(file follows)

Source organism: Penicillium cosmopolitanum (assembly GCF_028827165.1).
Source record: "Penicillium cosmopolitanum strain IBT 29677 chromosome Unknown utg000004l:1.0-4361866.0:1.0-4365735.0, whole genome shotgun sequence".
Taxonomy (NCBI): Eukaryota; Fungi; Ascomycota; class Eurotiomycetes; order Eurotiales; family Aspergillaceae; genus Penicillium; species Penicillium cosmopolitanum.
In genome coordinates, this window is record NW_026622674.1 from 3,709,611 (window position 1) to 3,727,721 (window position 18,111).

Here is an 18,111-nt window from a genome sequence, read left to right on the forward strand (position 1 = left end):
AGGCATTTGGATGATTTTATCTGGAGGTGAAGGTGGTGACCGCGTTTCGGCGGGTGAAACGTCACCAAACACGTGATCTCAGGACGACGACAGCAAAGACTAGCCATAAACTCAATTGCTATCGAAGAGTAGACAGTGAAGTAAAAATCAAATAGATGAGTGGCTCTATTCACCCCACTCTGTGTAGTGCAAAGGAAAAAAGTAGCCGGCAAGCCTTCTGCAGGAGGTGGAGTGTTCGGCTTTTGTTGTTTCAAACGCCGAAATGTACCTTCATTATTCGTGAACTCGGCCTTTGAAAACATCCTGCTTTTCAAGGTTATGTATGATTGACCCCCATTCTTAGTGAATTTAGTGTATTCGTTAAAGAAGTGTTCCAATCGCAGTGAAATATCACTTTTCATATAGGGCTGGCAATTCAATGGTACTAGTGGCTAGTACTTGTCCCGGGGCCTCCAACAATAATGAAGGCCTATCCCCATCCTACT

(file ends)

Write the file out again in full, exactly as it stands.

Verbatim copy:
Source organism: Penicillium cosmopolitanum (assembly GCF_028827165.1).
Source record: "Penicillium cosmopolitanum strain IBT 29677 chromosome Unknown utg000004l:1.0-4361866.0:1.0-4365735.0, whole genome shotgun sequence".
Taxonomy (NCBI): Eukaryota; Fungi; Ascomycota; class Eurotiomycetes; order Eurotiales; family Aspergillaceae; genus Penicillium; species Penicillium cosmopolitanum.
In genome coordinates, this window is record NW_026622674.1 from 3,709,611 (window position 1) to 3,727,721 (window position 18,111).

Here is an 18,111-nt window from a genome sequence, read left to right on the forward strand (position 1 = left end):
AGGCATTTGGATGATTTTATCTGGAGGTGAAGGTGGTGACCGCGTTTCGGCGGGTGAAACGTCACCAAACACGTGATCTCAGGACGACGACAGCAAAGACTAGCCATAAACTCAATTGCTATCGAAGAGTAGACAGTGAAGTAAAAATCAAATAGATGAGTGGCTCTATTCACCCCACTCTGTGTAGTGCAAAGGAAAAAAGTAGCCGGCAAGCCTTCTGCAGGAGGTGGAGTGTTCGGCTTTTGTTGTTTCAAACGCCGAAATGTACCTTCATTATTCGTGAACTCGGCCTTTGAAAACATCCTGCTTTTCAAGGTTATGTATGATTGACCCCCATTCTTAGTGAATTTAGTGTATTCGTTAAAGAAGTGTTCCAATCGCAGTGAAATATCACTTTTCATATAGGGCTGGCAATTCAATGGTACTAGTGGCTAGTACTTGTCCCGGGGCCTCCAACAATAATGAAGGCCTATCCCCATCCTACT